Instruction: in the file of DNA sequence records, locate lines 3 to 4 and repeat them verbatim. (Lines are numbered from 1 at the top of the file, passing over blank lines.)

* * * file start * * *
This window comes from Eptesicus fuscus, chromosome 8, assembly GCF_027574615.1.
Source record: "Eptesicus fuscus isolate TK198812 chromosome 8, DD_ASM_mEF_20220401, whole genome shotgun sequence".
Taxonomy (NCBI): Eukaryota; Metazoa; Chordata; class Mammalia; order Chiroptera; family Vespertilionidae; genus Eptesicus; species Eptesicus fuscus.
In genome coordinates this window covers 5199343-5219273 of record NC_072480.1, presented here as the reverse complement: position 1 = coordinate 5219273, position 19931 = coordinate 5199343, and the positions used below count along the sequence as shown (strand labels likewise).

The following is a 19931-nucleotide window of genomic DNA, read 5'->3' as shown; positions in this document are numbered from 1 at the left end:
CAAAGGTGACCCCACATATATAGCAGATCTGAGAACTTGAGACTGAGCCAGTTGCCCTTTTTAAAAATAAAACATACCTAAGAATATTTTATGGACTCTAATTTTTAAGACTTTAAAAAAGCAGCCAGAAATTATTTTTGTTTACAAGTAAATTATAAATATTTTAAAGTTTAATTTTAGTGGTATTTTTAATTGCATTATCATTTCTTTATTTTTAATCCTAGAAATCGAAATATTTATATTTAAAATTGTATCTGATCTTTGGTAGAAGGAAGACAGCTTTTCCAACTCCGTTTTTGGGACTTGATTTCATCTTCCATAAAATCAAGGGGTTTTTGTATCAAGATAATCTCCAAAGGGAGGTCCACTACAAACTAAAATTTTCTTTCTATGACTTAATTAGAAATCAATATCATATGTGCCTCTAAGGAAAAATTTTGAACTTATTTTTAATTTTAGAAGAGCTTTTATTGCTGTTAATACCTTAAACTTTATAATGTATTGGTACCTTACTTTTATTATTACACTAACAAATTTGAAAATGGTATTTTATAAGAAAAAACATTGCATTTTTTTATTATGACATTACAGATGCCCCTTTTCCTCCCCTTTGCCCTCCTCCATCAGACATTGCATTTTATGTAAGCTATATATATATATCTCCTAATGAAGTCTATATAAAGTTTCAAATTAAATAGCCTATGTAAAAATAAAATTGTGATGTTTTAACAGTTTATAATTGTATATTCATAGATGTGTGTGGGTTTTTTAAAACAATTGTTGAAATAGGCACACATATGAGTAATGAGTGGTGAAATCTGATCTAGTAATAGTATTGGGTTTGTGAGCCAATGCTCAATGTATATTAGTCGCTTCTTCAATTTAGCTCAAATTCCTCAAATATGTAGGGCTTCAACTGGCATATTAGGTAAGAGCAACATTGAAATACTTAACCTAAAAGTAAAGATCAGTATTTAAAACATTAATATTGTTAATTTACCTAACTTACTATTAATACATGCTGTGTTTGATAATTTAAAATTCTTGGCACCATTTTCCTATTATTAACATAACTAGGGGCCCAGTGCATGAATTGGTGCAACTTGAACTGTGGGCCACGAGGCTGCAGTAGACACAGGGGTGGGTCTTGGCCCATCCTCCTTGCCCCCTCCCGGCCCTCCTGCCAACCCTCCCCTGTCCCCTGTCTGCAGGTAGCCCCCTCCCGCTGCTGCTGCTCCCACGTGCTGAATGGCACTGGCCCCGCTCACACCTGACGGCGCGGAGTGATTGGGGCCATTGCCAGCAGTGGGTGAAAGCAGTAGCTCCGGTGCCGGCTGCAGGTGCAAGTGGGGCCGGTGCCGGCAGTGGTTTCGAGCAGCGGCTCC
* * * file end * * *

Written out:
Taxonomy (NCBI): Eukaryota; Metazoa; Chordata; class Mammalia; order Chiroptera; family Vespertilionidae; genus Eptesicus; species Eptesicus fuscus.
In genome coordinates this window covers 5199343-5219273 of record NC_072480.1, presented here as the reverse complement: position 1 = coordinate 5219273, position 19931 = coordinate 5199343, and the positions used below count along the sequence as shown (strand labels likewise).